Photo By: Image courtesy of Cindy Ehrenreich

Silicone Valley Diamond

'Silicone Valley Diamond' is a sweet miniature rose that makes a lovely bush.

Photo By: Image courtesy of Cindy Ehrenreich

Graham Thomas

'Graham Thomas' is one of the most popular varieties of David Austin's English roses.

Photo By: Image courtesy of Cindy Ehrenreich

Monet Inspired Tunnel

Rose grower Irwin Ehrenreich was inspired by Monet's gardens and created this lovely tunnel by combining three arched trellises and rebar for the climbing roses, 'Scarlet Sensation', to grow upon.

Photo By: Image courtesy of Cindy Ehrenreich

Kordes Aloha

This lovely German multi-colored climber, 'Kordes Aloha', climbs the white picket fence along the roadway.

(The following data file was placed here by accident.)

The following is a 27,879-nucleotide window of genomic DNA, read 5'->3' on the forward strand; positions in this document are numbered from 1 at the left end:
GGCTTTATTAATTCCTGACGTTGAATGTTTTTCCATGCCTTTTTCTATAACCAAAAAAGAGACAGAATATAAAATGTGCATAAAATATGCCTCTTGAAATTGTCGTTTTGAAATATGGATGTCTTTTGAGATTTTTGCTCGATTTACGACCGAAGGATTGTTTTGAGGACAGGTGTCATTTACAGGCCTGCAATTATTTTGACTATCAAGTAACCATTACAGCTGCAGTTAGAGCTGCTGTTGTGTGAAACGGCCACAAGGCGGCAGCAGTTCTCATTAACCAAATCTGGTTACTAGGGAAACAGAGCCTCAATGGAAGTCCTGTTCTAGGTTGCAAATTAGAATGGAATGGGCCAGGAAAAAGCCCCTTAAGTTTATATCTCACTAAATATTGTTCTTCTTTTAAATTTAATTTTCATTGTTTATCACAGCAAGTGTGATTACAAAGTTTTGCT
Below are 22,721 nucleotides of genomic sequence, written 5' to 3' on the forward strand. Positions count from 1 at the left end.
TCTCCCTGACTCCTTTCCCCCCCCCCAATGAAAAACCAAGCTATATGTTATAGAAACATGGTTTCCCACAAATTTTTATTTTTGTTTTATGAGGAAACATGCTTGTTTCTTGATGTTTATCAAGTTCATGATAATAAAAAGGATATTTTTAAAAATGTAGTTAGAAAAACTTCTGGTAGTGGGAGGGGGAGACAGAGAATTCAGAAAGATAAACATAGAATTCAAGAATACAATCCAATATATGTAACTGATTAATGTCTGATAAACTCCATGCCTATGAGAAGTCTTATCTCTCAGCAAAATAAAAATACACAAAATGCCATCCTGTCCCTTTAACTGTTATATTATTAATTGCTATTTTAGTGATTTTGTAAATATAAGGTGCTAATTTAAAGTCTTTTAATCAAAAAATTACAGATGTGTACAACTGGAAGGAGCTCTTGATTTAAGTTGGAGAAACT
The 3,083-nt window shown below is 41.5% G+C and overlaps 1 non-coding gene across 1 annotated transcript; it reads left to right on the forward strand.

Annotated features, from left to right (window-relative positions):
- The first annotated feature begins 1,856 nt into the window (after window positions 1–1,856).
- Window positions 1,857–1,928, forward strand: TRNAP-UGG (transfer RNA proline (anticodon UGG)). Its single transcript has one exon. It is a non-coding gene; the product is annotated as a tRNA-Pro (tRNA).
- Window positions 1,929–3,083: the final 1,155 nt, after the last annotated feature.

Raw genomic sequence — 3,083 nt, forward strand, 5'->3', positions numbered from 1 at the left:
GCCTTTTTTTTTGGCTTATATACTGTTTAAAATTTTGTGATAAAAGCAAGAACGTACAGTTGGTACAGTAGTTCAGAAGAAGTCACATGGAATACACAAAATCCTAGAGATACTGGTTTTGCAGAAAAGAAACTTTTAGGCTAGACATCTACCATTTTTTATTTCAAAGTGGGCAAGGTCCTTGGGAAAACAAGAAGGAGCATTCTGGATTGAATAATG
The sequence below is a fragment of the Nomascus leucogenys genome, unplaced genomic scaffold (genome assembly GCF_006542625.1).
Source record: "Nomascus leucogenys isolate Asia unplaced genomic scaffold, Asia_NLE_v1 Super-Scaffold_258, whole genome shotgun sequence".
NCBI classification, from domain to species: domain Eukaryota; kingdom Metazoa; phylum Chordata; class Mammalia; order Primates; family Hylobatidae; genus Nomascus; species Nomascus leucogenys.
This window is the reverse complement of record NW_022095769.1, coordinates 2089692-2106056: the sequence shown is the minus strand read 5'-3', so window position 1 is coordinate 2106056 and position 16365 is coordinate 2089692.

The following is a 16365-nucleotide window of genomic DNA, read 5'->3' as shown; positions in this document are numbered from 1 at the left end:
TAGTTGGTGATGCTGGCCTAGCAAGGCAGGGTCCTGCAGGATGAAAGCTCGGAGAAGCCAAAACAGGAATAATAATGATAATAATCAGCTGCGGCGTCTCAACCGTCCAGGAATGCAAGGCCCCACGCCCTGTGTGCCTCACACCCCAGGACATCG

Photo By: Image courtesy of Cindy Ehrenreich

Eden Climber

Here the 'Eden Climber', part of the Romantica Series, takes hold of an arbor.

Photo By: Image courtesy of Cindy Ehrenreich

Colette

Rays of sunlight touch the old fashioned blooms on this apricot colored climber called 'Colette'.

Photo By: Image courtesy of Cindy Ehrenreich

Prairie Star

'Prairie Star' is another hardy shrub rose that was hybridized by Griffith Buck.

Photo By: Image courtesy of Cindy Ehrenreich

Floribunda Beauty

This bed is filled with many floribundas as well as the miniature climbing rose on the obelisk called 'Jeanne La Joie'.

Photo By: Image courtesy of Cindy Ehrenreich

Honey Dijon

This gorgeous mustard-colored grandiflora is aptly named 'Honey Dijon'.

Photo By: Image courtesy of Cindy Ehrenreich

Polar Ice

'Polar Ice' is a hybrid rugosa that requires little care, is incredibly fragrant and a prolific bloomer all season long.

Photo By: Image courtesy of Cindy Ehrenreich

White Out